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AC Power Indicator Schematic Circuit Diagram

Safe and Isolated AC Power Line Indicator

In this design, an AC power line indicator offers complete galvanic isolation from the grid. The indicator itself is a LED that illuminates when a current flows, although for precise measurement, an AC voltmeter set to its mV range is recommended. The detector component is a transformer repurposed from an old cell phone charger. The specific value of the transformer’s secondary winding is inconsequential since only the primary winding (typically at 115V in the US) is utilized. To ensure accurate detection, the (extension) cable carrying the current should have a minimal section of its outer insulation removed.

Careful separation of the wires is crucial. The blue wire is positioned above the transformer and the brown wire below, or vice versa. Importantly, the brown and blue insulation must not be removed to maintain safety, preventing exposure to the AC line voltage. If there’s a green/yellow wire, it can be placed on either side of the transformer. The brown and blue wires should run in parallel with the windings on the transformer. Additionally, the secondary winding(s) should be left open circuit to prevent signal attenuation during measurement.

AC Power Indicator Schematic Circuit Diagram

Precision Measurement of Induced Voltage

During our prototype testing, we discovered that connecting a 30-watt soldering iron to the extension lead induced an alternating 60 Hz voltage of approximately 2 mV. Notably, this voltage increases proportionally with higher-powered devices. Given the unlikely scenario of transformer core saturation, the relationship between the induced voltage and current flow remains fairly linear.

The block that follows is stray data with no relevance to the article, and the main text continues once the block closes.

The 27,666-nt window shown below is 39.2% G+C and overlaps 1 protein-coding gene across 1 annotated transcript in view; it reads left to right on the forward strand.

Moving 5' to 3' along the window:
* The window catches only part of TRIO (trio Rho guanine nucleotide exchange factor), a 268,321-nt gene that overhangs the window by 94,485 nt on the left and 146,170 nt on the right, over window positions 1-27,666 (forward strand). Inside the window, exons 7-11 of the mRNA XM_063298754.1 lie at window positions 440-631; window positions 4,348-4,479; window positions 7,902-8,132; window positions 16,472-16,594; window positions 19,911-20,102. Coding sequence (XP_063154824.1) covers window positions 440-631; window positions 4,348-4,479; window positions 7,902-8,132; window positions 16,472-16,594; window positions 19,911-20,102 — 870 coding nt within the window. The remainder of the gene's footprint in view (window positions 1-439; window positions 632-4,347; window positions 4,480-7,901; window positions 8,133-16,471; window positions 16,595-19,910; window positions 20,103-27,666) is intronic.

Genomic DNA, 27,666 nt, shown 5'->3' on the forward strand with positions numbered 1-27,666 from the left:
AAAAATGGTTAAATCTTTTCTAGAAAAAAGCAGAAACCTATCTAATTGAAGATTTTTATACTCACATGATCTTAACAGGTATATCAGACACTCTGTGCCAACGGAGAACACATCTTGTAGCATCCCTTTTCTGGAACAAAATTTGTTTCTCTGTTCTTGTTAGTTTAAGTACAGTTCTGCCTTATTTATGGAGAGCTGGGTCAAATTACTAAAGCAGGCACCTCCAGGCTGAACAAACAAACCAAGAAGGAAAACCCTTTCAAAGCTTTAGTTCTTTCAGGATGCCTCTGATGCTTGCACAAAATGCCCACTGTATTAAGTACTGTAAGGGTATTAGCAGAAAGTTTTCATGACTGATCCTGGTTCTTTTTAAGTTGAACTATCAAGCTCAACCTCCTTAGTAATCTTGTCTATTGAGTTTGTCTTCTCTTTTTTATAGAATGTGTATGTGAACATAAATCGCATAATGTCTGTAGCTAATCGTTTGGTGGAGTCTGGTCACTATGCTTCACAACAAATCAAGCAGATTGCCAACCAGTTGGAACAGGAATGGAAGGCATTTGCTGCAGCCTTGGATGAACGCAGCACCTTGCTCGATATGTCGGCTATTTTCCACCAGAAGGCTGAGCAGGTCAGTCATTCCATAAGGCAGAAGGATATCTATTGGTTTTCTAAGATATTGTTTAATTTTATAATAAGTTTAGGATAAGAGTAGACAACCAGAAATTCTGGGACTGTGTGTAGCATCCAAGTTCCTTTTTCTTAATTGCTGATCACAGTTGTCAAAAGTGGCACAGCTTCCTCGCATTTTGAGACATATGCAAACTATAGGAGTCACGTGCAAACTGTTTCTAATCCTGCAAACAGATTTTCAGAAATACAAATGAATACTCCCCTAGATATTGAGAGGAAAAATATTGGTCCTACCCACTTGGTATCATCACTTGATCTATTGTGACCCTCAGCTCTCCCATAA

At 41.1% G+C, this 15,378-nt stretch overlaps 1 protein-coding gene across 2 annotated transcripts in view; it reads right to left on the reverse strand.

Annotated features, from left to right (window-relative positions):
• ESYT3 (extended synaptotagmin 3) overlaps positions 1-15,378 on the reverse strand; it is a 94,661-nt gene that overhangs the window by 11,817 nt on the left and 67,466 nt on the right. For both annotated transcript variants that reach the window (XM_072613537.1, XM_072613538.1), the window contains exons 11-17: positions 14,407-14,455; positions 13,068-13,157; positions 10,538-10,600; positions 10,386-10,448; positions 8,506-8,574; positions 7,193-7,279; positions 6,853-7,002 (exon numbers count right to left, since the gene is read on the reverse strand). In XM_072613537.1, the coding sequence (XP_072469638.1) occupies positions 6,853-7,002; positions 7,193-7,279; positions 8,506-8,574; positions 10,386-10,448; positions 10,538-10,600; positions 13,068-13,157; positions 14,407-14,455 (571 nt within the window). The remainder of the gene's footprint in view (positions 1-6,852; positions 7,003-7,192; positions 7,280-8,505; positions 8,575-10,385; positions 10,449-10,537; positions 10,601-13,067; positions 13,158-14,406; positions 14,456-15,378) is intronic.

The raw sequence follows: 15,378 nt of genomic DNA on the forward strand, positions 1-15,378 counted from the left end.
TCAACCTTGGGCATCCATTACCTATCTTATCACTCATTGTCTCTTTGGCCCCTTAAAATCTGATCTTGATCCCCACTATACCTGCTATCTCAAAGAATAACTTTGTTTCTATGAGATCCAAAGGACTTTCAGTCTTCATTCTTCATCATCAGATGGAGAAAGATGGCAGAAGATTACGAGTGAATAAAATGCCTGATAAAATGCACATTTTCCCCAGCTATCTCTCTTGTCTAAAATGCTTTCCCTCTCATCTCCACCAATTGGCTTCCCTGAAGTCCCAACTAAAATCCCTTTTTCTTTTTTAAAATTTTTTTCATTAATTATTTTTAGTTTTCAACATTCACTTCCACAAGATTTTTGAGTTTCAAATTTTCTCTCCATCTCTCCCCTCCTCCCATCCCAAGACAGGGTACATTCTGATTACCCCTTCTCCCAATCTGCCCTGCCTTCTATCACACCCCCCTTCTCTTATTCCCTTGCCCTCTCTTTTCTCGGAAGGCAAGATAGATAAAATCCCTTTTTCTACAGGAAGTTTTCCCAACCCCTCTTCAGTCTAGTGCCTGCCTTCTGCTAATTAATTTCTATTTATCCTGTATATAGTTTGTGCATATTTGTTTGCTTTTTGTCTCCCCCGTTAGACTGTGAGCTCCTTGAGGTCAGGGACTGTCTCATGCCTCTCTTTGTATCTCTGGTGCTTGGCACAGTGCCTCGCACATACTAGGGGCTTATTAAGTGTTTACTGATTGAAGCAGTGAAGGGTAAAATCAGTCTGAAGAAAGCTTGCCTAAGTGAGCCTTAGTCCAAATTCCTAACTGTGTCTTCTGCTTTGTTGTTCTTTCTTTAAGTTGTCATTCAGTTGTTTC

Amplification and LED Indication Circuit

To process the transformer output signal, a differential amplifier circuit is constructed around T1 and T2. Optionally, an AC voltmeter can be connected across the collectors of T1 and T2 to gauge the current’s magnitude. The circuit’s remaining components are dedicated to illuminating the LED when current flows through the (extension) cable. The amplified signal undergoes further amplification via T3 and is then utilized by T4 to drive the LED with a 60 Hz square wave. For power, a 9 V battery suffices.

Enhancing Circuit Stability with Capacitor Integration

The addition of a capacitor in parallel with the transformer’s primary winding can enhance the circuit’s stability, making it less susceptible to frequencies beyond 60 Hz. Ideally, the circuit should resonate precisely at 60 Hz for optimal sensitivity. Choosing the right capacitor is crucial; it should maximize the measured signal across the collectors of T1 and T2 for a specific current flow. However, while beneficial, the capacitor is not mandatory; the circuit operates effectively using only the transformer. If a low-current LED type is employed, R13 can be increased to 1.2 kΩ (approximately 5 mA max. for D1), ensuring efficient functionality.


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